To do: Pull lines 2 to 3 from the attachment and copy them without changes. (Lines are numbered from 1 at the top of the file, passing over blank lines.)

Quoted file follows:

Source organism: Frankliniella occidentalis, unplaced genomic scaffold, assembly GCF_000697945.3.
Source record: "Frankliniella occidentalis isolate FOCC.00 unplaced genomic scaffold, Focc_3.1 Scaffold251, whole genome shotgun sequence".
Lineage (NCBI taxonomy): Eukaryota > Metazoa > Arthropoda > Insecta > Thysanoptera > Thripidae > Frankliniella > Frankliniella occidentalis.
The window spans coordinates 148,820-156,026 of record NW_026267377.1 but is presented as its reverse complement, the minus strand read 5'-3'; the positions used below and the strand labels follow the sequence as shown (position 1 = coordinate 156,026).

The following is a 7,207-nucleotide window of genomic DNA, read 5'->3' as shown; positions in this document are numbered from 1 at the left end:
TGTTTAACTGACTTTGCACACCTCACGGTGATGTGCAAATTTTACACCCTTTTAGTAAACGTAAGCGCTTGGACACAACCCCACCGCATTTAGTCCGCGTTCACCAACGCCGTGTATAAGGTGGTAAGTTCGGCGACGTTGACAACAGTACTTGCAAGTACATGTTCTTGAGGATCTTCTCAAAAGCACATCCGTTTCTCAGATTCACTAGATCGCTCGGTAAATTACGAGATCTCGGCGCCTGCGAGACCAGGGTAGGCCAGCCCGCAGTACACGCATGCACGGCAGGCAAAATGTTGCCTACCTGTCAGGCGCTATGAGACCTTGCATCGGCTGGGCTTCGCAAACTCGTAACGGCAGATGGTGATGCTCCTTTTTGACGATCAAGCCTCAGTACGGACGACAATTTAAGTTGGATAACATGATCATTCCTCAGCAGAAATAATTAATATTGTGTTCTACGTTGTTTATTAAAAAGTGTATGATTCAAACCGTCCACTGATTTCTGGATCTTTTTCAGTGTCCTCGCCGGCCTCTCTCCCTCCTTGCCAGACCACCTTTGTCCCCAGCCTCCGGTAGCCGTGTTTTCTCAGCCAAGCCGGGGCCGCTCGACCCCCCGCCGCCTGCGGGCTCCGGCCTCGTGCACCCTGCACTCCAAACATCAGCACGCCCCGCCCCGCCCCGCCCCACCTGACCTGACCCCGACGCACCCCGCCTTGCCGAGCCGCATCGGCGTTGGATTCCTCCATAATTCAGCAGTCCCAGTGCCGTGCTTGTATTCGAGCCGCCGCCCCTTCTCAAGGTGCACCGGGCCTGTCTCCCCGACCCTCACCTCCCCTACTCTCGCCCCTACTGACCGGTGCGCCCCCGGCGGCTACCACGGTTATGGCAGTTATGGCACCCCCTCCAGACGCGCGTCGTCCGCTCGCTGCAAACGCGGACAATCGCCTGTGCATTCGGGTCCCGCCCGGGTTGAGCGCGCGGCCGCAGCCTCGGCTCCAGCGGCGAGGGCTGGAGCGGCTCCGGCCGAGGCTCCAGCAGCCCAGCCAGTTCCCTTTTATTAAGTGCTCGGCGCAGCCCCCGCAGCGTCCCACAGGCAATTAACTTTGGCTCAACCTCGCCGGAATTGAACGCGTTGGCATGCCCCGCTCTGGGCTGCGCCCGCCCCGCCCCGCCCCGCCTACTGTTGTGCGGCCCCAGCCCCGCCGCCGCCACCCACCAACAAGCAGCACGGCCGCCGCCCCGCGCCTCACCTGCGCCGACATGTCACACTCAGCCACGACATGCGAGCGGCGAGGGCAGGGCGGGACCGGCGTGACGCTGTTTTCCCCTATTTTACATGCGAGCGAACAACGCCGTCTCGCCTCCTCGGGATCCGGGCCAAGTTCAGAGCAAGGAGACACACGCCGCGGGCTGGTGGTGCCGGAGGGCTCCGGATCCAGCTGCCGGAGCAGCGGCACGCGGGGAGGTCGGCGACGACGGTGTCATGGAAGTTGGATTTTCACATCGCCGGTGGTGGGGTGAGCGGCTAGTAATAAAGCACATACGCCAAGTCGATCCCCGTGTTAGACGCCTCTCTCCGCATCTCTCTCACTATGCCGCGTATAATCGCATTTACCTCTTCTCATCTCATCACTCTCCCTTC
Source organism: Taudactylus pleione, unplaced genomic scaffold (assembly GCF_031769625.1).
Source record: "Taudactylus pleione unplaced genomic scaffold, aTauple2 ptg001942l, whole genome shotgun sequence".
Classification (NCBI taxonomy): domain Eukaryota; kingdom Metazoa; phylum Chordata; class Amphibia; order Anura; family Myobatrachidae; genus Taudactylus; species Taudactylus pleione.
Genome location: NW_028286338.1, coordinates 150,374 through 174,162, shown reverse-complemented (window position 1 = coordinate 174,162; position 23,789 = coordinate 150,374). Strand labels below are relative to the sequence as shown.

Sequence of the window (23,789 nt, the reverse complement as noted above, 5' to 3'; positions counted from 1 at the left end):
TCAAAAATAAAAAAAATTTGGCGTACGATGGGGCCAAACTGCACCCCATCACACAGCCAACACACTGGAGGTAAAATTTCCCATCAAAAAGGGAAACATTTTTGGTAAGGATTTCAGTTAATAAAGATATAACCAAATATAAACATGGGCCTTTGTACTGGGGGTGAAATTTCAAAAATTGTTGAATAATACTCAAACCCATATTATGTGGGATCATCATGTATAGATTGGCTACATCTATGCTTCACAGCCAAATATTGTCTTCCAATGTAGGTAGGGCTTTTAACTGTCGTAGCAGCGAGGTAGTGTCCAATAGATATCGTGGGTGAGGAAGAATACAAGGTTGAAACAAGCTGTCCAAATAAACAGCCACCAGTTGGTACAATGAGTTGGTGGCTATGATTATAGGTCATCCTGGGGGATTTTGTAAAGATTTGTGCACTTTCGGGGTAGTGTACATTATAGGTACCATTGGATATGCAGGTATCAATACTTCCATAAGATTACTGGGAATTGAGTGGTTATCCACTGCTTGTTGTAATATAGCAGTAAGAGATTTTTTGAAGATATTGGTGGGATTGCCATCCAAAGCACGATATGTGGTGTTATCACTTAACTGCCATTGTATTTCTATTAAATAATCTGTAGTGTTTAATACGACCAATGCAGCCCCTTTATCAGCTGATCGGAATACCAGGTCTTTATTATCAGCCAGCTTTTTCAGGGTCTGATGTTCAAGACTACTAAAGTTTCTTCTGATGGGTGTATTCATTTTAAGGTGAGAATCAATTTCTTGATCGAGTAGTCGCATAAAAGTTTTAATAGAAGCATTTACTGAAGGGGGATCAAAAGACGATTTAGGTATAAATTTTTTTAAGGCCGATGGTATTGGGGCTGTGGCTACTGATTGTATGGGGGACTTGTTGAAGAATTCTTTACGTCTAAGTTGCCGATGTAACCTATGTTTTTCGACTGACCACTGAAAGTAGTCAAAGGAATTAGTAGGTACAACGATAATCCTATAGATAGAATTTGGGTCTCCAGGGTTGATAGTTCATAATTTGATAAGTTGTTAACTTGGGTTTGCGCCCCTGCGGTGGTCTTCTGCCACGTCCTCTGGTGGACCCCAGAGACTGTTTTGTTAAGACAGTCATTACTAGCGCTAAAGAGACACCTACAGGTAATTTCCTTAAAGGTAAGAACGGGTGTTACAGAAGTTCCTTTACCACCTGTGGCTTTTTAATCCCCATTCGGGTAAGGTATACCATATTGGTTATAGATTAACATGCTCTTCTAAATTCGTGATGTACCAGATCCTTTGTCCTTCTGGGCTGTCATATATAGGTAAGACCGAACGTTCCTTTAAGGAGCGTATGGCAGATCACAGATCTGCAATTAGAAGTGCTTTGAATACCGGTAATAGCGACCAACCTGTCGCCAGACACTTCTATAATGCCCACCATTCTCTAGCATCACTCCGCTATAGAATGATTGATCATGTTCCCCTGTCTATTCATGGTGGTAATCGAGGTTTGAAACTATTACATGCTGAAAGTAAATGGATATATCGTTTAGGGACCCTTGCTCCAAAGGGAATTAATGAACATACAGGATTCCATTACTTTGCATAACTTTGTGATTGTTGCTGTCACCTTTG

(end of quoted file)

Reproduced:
Source record: "Frankliniella occidentalis isolate FOCC.00 unplaced genomic scaffold, Focc_3.1 Scaffold251, whole genome shotgun sequence".
Lineage (NCBI taxonomy): Eukaryota > Metazoa > Arthropoda > Insecta > Thysanoptera > Thripidae > Frankliniella > Frankliniella occidentalis.